If you’re on TikTok, you’ve seen the videos. Beautiful people gliding through the air in cute outfits to great music. Even if you’d never thought about trying a roller skate on in your life, you’ll be hooked.
There’s a certain kind of nostalgia these roller skating videos evoke. Of simpler times when we felt free and didn’t even know how good we had it. Thanks to these mesmerising TikToks, roller skating has become as popular a balm for soothing 2020 uneasiness as bread making.
Users like Ana Coto, a 29-year-old Cuban-American actor and dancer based in Los Angeles, have helped bring skating back in a big way. The reigning queen of roller skating content on TikTok, her motto is simply “don’t hate, roller skate!”
Coto sashaying down a neighbourhood street to J Lo’s ‘Jenny From The Block’ has been viewed over 14 million times. A scroll through her feed shows that garnering millions of views is standard issue for her at this stage – the people are into it.
And while you struggle to learn a TikTok dance on a good day, Coto is nailing moves while simultaneously rolling backwards.
But the peaking iso popularity of roller skating isn’t just a USA thing. Sure, American retailers were selling out of skates in May, but Google Trends shows a spike in searches for roller skates in Australia, too.
“We have definitely noticed the huge influx of people strapping on eight wheels for the first time lately,” says Stacey Short of RollerFit, an Aussie roller skating fitness class with outposts in NSW, VIC and QLD.
“I remember a time when it actually felt possible to know every quad skater who skates in skateparks in Australia. That might seem ridiculous in other countries, but for years, we really have been a pretty small community”, Short explains on her blog.
“Now, I don’t even know all the roller skaters in my local skate park, not to mention all the skaters hitting the sidewalks. Roller skating is definitely booming.”
After seeing Coto’s moves on TikTok’s ‘For You’ page, I shared a couple of the clips with my sister. We then began shooting roller content back and forth between us over the following months, until a pair of cream, pink and turquoise Impala skates turned up on our doorstep.
Never the type to just jump on a new hobby or trend, this was a big move from baby sis. Clearly, the roller vibes are strong.
“For me, it’s not something I want to do to get fit – it’s to have fun and feel free”, says Fiona Taylor. “There’s something so fluid and freeing about how the skaters in those TikTok videos looked and I want to feel that way. It reminded me of being a kid.”
“I miss going out and dancing, so roller skating is the perfect hybrid. It also happens to include sparkly skates and great music. I love how you can still wear whatever you want and be yourself,” Taylor adds.
Like any physical activity, there’s an element of self care to roller skating. Movement, getting outside and (hopefully) getting the wind in your hair are essential ingredients for boosting anyone’s mood. But there’s an added sense of self expression via music, outfits and choreography that makes skating so addictive – and historically, important.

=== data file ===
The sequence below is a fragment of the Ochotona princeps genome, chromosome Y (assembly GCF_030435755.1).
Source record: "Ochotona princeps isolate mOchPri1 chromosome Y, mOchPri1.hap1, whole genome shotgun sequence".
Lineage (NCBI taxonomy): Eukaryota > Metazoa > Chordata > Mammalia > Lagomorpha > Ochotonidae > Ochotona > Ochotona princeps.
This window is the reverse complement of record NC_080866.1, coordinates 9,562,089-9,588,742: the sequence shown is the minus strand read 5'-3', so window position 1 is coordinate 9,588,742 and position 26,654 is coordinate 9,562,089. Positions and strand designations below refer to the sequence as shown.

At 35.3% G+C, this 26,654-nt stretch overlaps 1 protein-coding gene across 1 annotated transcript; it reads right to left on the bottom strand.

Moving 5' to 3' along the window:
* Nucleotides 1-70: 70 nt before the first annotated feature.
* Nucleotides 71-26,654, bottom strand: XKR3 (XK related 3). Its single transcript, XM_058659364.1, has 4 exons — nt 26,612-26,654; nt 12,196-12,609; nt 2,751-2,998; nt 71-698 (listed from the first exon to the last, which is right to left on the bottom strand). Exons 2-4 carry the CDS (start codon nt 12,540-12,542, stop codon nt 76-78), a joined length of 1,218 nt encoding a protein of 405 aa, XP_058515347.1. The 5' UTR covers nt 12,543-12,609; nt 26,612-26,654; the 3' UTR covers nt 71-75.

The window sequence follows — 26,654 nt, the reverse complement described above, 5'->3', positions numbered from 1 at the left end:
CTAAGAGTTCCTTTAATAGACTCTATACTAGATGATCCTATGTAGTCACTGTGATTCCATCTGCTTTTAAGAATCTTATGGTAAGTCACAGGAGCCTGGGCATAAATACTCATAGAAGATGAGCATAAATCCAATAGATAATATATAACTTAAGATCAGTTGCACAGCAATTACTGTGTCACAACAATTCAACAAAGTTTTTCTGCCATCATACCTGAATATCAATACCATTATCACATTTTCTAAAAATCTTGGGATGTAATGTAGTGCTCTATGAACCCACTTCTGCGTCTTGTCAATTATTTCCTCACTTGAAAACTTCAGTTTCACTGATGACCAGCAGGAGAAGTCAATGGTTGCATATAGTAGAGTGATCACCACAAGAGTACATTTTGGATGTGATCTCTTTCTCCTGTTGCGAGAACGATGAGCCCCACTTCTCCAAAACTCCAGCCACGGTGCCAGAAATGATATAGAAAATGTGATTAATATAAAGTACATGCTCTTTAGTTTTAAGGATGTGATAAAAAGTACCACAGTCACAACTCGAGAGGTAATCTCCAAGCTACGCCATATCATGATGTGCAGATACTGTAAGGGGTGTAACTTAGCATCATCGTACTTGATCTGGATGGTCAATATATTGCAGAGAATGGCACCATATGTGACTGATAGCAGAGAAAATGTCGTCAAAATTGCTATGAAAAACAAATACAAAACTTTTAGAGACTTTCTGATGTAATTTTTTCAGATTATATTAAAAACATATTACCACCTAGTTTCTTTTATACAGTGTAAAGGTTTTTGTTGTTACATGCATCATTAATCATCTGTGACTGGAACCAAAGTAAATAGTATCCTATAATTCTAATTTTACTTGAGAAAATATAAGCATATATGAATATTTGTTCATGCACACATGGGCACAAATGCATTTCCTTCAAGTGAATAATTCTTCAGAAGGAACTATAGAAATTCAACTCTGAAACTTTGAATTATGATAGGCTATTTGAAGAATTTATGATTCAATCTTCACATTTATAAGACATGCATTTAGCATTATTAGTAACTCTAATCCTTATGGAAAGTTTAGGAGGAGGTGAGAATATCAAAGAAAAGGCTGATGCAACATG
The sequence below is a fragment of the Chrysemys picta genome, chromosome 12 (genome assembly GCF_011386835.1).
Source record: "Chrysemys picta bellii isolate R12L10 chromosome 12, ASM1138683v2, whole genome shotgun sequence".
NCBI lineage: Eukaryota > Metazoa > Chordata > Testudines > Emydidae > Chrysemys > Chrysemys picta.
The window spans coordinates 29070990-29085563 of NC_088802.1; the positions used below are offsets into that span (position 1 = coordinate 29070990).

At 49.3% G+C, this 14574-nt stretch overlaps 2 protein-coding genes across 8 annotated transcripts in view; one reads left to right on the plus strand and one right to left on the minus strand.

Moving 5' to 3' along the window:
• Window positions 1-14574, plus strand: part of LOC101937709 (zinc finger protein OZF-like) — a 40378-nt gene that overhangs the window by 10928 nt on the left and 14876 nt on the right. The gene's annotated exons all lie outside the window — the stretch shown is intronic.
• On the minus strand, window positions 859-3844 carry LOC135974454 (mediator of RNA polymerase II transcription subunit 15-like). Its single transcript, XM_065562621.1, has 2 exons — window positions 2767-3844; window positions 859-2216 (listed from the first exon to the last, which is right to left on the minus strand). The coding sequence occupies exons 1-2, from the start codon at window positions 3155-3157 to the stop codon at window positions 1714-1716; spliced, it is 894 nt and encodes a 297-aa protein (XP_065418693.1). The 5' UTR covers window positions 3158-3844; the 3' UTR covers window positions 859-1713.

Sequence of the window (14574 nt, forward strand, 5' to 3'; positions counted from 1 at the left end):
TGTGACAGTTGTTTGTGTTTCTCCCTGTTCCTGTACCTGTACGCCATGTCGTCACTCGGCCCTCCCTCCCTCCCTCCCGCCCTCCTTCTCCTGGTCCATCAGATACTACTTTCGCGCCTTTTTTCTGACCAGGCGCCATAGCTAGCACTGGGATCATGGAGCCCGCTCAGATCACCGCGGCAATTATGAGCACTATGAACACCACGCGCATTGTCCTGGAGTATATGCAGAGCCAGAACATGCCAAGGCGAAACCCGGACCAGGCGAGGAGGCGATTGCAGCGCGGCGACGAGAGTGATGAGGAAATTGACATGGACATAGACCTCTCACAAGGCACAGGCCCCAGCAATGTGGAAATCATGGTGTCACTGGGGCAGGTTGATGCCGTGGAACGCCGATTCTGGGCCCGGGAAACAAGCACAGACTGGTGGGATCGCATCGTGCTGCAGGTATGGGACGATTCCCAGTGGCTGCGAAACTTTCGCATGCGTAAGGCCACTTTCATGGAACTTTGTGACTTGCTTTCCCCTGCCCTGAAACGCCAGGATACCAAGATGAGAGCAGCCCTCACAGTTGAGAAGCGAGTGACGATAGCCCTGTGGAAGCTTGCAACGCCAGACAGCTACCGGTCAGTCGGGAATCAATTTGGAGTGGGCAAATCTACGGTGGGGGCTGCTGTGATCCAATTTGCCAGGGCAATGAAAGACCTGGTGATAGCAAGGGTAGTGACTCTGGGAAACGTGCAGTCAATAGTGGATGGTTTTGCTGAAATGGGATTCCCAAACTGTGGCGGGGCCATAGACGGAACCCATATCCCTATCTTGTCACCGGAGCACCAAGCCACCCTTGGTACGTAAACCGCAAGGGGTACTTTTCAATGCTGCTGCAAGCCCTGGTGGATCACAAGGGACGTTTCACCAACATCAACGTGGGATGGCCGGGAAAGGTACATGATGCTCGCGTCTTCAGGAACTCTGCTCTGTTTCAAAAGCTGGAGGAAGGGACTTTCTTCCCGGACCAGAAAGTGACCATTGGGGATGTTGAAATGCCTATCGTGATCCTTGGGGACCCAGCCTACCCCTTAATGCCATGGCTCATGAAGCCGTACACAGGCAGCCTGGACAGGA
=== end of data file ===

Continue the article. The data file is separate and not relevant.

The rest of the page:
Roller skating has a fascinating history (and definitely isn’t a ‘new’ trend)
Roller skating isn’t a new trend nor did it originate in the 70s as the legendary roller disco era. It actually has a rich history in many communities and has been around for centuries. In fact, roller skates were invented in the late 1700s and the first roller rinks opened in 1857 in London.
“The Golden Age of Roller Skating lasted from 1937 to 1959 in the USA, during which time roller skating was the number one participatory sport in the country,” explains RollerFit.
African American skate culture also has its own unique history. According to the NY Times, during the wrenching period of segregation, rinks kept black and white skaters apart, which led to the formation of a distinct black skate culture.
Nowadays, roller rinks and parks pride themselves on being inclusive spaces and safe havens for everyone, including LGBTQI individuals and those from marginalised communities.
The best part is that even during a pandemic, this centuries-old activity continues to stand the test of time: you’ll get the same joy from skating iso-style with headphones on as you would at a roller disco rink with friends.
There’s a bunch of online courses and even TikTok tutorials available to start learning, but now that COVID-19 restrictions are easing, rinks are beginning to open up again.
Ready to get your skate on? Here’s 11 rinks to hit up in Australia.
#1 RollerFit, Various in NSW, VIC and QLD
#2 Skate Australia Find a Club, Aus-wide
#3 Maximum Skating, Sydney, NSW
#4 Collingwood Underground Roller Disco, Collingwood, VIC
#5 Skate Away Family Skate Centre, Brisbane, QLD
#6 Stafford Skate Centre, Brisbane, QLD
#7 Skatescool, Erindale, SA
#8 St Clair Roller Skating Rink, St Clair, SA
#9 Ingle Farm Recreation centre, Adelaide. SA
#10 Rolloways, Perth, WA
#11 Rollerzone, Perth, WA
(Lead Image: Pexels / Laura Stanley)
Sonia feels most at home on the road, with travel her greatest passion. But really, she’s hype about a lot of things: beautiful design, tasty food, wellness, nature, interesting people and women’s issues. The Founding Editor of Junkee’s The Cusp and former Homes Editor at Nine, Sonia prides herself on seeking out authentic experiences with charm and loves sharing a personal rec. Catch her on Instagram @sonnietothetee.